Submitted by: CSRwire
Posted: Jun 16, 2009 – 11:59 PM EST
Jun. 16 /CSRwire/ - By CSRwire Contributing Writers Francesca Rheannon and Bill Baue of Sea Change Media
Banks used to come under fire for redlining: shunning investments and mortgages in low-income and minority communities. More recently, they’ve been accused of preying on the poor -- forcing African American and Hispanic borrowers into predatory subprime loans (even when they qualified for prime loans.) And the banking industry as a whole has come in for scorn and outrage from all corners lately for fueling the financial meltdown.
But some banks are bucking this trend. Union Bank of California just won a Corporate Leadership Award for “advancing the cause of affordable housing and dispelling myths about homelessness.” A Community of Friends bestowed the award. ACOF, as it’s known in its home community of Los Angeles, provides services and housing for those with special needs, such as the homeless, people with mental illnesses and farm workers.
Since it’s founding in 1995, Union Bank’s Community Development Finance division has given more than $3 billion to support affordable housing. That’s translated into more than 25,000 new homes for California residents in need. And with foreclosures sweeping the state, such relief is a blessing.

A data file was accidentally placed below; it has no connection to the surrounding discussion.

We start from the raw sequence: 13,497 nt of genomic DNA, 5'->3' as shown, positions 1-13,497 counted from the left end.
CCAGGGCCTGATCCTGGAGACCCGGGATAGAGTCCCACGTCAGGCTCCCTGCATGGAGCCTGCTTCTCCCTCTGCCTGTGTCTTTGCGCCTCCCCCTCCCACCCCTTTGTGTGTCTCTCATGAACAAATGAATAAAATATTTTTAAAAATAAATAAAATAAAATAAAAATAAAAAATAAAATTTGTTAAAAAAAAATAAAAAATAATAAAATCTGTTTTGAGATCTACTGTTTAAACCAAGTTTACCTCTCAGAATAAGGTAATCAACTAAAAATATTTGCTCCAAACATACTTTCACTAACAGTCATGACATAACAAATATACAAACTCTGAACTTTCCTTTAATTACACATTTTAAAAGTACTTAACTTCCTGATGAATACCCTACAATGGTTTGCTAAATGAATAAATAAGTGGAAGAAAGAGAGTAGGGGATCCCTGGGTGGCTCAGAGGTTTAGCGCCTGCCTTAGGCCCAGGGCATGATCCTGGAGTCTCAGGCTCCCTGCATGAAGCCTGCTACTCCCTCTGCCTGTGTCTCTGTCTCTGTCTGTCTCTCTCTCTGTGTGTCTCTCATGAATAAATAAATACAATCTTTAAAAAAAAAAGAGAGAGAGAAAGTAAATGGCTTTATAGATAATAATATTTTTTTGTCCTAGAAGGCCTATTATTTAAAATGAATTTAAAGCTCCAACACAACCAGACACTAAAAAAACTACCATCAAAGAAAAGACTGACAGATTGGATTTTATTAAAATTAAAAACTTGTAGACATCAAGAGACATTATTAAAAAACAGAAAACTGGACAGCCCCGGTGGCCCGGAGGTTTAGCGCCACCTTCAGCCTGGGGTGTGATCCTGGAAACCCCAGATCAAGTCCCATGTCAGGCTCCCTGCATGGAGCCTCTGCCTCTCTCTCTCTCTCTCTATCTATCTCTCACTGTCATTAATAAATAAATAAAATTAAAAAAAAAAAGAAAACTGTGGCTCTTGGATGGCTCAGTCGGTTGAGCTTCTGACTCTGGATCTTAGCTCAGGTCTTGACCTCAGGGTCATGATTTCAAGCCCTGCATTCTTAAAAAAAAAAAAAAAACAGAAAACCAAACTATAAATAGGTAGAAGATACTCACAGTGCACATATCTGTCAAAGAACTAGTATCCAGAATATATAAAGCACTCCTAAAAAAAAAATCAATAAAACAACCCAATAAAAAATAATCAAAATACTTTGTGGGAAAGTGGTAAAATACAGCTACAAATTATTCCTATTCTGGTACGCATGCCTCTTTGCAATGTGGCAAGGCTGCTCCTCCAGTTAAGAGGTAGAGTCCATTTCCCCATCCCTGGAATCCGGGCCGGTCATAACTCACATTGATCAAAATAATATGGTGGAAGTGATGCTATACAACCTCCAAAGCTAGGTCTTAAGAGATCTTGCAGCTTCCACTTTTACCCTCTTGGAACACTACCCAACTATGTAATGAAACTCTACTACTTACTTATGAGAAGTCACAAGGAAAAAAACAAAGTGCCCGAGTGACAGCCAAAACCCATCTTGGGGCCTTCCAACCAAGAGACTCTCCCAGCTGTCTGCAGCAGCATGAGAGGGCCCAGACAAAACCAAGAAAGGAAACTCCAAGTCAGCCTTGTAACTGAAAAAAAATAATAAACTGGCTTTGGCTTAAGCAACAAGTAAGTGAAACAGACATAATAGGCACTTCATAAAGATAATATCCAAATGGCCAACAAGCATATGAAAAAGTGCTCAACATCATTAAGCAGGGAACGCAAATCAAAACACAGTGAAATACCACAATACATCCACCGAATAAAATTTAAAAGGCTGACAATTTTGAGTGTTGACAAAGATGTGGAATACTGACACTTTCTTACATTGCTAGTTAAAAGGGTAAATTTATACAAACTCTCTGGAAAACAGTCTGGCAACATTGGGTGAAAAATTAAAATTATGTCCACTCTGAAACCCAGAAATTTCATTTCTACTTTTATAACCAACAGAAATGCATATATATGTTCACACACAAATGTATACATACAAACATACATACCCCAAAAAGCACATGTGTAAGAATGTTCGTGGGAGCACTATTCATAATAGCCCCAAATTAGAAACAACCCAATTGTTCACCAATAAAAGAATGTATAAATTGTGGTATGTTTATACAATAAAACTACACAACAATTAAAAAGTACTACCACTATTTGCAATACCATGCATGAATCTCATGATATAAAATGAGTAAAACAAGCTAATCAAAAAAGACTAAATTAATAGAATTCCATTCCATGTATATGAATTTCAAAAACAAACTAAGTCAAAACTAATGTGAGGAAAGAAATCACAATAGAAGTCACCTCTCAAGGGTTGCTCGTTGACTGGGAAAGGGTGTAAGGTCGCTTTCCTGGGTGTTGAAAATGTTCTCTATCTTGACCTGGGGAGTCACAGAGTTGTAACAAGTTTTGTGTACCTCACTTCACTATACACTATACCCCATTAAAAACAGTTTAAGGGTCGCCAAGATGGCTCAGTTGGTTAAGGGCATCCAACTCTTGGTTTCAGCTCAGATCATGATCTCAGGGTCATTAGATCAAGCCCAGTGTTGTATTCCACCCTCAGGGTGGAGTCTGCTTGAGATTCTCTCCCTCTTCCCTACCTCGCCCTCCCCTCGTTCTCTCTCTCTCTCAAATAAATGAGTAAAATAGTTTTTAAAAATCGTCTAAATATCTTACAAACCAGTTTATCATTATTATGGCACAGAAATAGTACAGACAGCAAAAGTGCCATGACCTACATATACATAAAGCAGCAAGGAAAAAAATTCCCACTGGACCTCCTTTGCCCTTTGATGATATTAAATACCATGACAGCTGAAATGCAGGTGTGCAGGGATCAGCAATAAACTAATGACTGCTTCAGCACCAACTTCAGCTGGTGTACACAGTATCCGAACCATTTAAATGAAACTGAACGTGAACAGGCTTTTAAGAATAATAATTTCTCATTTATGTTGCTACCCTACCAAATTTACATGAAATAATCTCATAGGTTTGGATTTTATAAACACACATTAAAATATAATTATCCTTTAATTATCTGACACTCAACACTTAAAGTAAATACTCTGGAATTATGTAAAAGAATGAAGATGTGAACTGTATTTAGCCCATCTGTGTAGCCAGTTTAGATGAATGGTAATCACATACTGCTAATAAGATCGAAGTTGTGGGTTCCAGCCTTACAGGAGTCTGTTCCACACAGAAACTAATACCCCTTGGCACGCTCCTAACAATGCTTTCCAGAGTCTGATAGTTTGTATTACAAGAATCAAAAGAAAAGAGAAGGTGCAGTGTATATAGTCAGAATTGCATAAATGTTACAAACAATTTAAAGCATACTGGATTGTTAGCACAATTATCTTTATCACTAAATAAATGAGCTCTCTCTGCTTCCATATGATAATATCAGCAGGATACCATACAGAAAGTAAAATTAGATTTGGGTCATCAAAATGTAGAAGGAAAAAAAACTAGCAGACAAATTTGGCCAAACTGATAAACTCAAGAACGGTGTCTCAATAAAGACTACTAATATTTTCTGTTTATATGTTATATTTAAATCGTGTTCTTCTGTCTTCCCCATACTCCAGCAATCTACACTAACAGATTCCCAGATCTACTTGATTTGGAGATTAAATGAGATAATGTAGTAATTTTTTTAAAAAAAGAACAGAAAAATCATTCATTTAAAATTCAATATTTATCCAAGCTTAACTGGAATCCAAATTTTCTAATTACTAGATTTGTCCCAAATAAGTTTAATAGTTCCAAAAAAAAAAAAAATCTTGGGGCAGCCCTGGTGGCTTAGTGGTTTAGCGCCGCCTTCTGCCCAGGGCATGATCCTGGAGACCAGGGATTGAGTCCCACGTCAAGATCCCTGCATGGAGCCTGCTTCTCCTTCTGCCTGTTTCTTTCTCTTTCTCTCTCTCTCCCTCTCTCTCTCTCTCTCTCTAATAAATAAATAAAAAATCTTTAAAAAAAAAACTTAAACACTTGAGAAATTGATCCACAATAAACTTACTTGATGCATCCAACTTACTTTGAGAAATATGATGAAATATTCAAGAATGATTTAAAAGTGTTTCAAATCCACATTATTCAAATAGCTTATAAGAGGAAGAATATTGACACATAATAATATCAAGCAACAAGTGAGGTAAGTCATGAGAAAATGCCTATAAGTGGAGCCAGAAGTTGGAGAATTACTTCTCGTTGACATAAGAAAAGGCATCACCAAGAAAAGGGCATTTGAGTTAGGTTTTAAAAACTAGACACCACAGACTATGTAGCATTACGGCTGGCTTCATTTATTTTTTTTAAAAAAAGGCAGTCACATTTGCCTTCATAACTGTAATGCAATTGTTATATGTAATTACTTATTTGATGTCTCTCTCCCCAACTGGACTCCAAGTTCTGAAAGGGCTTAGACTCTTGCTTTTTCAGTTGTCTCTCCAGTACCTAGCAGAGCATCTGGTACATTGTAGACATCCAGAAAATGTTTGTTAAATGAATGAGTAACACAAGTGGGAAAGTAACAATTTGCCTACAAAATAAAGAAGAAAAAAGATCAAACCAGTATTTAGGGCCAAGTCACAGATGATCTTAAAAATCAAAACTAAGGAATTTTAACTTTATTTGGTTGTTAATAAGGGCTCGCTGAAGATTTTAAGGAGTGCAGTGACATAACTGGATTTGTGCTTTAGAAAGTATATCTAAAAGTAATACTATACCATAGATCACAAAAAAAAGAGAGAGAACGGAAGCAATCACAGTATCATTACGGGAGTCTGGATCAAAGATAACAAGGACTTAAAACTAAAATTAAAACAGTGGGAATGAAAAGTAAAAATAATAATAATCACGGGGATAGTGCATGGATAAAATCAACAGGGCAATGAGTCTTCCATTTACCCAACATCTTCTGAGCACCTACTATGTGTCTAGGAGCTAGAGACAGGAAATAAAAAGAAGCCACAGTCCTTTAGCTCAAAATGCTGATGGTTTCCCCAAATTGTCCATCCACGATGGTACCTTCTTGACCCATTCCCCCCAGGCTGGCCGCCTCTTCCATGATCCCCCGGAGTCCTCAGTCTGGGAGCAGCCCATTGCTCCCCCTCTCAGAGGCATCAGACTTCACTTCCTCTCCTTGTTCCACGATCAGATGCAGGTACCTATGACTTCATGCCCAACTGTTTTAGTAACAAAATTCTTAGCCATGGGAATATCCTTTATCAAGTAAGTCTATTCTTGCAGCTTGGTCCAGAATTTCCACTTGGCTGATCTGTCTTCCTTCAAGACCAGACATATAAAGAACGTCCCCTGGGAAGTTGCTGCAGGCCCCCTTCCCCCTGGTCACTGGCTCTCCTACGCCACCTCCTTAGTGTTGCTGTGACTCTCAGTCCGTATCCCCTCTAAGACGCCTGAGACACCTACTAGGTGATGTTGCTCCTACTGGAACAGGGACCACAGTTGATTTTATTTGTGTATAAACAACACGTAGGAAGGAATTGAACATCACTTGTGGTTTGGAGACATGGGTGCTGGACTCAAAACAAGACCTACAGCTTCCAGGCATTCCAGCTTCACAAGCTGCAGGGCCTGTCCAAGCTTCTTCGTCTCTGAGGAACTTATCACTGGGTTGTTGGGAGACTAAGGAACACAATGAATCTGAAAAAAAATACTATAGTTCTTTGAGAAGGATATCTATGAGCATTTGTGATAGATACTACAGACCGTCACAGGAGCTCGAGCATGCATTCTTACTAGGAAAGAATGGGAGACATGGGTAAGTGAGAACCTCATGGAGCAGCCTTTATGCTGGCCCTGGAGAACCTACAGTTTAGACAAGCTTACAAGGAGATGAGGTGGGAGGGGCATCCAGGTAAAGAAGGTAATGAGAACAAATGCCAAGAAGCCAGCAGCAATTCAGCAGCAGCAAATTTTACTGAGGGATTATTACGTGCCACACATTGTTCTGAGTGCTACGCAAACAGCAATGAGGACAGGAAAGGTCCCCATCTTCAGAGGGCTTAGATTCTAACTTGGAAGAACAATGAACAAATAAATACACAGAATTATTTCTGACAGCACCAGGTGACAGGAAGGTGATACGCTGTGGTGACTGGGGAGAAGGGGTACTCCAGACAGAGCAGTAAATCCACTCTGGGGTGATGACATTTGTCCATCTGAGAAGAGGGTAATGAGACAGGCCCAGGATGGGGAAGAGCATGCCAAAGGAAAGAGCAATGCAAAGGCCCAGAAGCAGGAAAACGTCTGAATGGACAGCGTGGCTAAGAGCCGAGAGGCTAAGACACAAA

Globally, other banks are also committing to “do the right thing.” Triodos Bank of the Netherlands, which embedded sustainability at the heart of its mission since its 1980 founding, was named the “Sustainable Bank of the Year.” The FT Sustainable Banking Awards, presented jointly by the International Finance Corporation (IFC), honored Triodos for “leadership and innovation in integrating social, environmental and corporate governance considerations into their operations.”
Corporation 20/20 recently recognized Triodos’ prescient business model by inviting its CEO, Peter Blom, to speak at the Future of the Corporation Summit in Boston. Blom said that banking has a higher responsibility to society, because it is so integral to the functioning of the whole economy. As such, he said it must be driven by a holistic approach that takes in all social and economic needs of society and the planet, aiming to maximizing sustainability rather than profit. (This week’s Sea Change Radio, available Wednesday evening, features Blom’s discussion.)
The model seems to be working -- and profit hasn’t suffered, either. The bank has averaged an annual growth of 20 percent in the past 10 years, and 25 percent growth in 2008. The judges’ panel, which included Rachel Kyte of IFC, thought Triodos just might be a model for the future of banking.
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